More details have emerged about the historic deal reached in Canada between the forest industry and environmental groups, an agreement that we wrote about earlier this month.
Just to recap, Canada’s timber companies, including members of the Forest Products Association of Canada (FPAC), have promised to severely limit logging on 173 million acres of boreal forest, a massive area that crosses into three provinces. In exchange, environmental groups, such as Greenpeace and Forest Ethics, will give their stamp of approval to the industry’s practices and cease all marketing against Canadian wood products.
As the Globe and Mail put it: “Tree huggers and tree cutters are to switch from being sworn enemies to something resembling partners.”
Some observers in Canada have said in the past week that the environmental groups got the better deal. Columnist Peter Foster with the Financial Post said the FPAC “has effectively cried ‘uncle’ and called it accommodation.”
We will reserve judgment on the overall wisdom of the deal, but one slice of the agreement is troubling: the timber industry agreed to use only the Forest Stewardship Council (FSC) environmental standard when it harvests wood in the boreal forest. This may not mean that the timber industry will exclusively use the FSC standard across the country, but the boreal forest is huge, and at the very least, this raises some serious questions about the direction of wood certification in Canada. And this development needs to raise some red flags in the U.S. as well.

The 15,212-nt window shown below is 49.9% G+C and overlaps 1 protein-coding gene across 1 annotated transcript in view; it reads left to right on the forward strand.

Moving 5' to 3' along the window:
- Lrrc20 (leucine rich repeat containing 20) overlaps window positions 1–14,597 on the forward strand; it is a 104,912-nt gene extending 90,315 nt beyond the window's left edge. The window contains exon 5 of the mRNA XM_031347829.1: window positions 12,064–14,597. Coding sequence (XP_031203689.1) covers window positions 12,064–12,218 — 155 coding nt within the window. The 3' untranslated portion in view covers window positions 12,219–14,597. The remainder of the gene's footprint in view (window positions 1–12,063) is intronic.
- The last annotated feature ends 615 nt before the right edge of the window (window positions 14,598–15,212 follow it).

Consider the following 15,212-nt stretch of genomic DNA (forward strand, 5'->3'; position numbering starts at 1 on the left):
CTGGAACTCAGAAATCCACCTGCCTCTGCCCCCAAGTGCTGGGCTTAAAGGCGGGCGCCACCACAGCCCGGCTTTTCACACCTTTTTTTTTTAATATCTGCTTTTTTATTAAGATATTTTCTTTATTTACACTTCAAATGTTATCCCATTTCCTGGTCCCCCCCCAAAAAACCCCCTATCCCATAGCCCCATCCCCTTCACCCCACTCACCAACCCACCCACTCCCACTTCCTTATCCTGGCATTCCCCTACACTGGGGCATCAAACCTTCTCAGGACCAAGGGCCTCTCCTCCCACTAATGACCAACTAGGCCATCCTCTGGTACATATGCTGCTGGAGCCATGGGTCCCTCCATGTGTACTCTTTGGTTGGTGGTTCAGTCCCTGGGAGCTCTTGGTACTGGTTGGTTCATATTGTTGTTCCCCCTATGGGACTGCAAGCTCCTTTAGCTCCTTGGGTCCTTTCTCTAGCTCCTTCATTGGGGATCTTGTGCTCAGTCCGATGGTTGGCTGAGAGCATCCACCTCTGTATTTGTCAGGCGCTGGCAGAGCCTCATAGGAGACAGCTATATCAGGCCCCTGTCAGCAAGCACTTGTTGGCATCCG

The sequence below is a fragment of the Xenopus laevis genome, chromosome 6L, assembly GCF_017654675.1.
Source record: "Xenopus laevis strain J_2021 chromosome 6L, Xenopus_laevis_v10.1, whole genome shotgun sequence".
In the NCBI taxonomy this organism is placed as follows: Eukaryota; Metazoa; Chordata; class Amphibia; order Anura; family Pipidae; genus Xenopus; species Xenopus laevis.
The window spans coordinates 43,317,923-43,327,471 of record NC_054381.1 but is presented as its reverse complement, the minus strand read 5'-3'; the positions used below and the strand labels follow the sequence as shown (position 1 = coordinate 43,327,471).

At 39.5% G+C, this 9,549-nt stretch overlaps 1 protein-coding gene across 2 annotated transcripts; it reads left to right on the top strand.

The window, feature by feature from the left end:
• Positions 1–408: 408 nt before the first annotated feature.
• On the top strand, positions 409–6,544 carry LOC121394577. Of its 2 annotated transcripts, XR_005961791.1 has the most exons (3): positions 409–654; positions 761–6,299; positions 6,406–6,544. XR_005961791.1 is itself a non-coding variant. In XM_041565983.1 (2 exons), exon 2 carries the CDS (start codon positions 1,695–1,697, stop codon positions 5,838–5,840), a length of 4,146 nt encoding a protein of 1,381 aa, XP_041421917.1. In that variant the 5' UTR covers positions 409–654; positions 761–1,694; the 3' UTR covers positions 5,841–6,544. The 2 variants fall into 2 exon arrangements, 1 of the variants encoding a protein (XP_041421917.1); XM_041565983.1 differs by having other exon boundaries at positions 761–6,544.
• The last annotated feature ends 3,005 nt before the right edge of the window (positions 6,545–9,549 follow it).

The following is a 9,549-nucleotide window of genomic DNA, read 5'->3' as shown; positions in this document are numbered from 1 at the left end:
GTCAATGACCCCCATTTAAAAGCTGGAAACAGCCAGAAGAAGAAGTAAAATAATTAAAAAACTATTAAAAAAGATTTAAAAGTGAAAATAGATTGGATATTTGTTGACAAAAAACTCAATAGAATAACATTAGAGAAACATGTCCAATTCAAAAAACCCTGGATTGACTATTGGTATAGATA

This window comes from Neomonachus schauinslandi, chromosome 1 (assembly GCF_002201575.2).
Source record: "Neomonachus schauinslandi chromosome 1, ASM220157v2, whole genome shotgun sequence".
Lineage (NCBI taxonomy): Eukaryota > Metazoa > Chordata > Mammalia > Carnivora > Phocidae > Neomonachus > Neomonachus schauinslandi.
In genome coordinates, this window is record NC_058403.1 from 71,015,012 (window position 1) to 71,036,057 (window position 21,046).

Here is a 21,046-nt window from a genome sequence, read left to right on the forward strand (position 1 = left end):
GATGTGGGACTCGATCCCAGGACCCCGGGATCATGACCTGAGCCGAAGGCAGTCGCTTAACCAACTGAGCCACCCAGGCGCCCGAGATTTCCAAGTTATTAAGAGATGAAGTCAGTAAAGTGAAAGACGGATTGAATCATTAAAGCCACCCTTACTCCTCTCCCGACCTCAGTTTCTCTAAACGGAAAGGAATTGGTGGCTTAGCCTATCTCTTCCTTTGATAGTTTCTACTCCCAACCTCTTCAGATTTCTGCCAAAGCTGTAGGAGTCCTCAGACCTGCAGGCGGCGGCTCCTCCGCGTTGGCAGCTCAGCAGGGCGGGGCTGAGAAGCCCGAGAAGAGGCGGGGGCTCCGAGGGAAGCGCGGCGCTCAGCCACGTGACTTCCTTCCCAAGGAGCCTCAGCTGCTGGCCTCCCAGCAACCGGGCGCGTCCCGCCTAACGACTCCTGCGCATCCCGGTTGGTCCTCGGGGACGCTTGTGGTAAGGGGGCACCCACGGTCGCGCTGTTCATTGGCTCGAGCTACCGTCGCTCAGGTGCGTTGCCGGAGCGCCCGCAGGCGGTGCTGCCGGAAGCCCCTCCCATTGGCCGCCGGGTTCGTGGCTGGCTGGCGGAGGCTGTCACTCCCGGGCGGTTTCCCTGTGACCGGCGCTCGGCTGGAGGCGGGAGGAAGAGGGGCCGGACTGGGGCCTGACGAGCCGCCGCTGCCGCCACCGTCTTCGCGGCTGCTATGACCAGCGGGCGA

As we’ve written about many times, there is passionate debate in the U.S. between the FSC and Sustainable Forestry Initiative (SFI) wood-product standards. Some environmental groups think that FSC should be the only accepted standard, which would probably kill the timber industry as we know it and cost countless jobs. And the timber industry says there should be multiple standards to choose from, including SFI.
This debate is manifesting itself as the U.S. Green Building Council (USGBC) considers changes to its widely accepted LEED green building standard. If the USGBC does not allow SFI products to be part of the LEED standard, then it delivers a large hit to the American timber industry.
What can we glean from the decision by the Canadian timber industry to side with FSC, at least for this one deal? It’s certainly not good news, and it’s more reason to continue to fight here in the U.S. for the acceptance of other wood-product standards.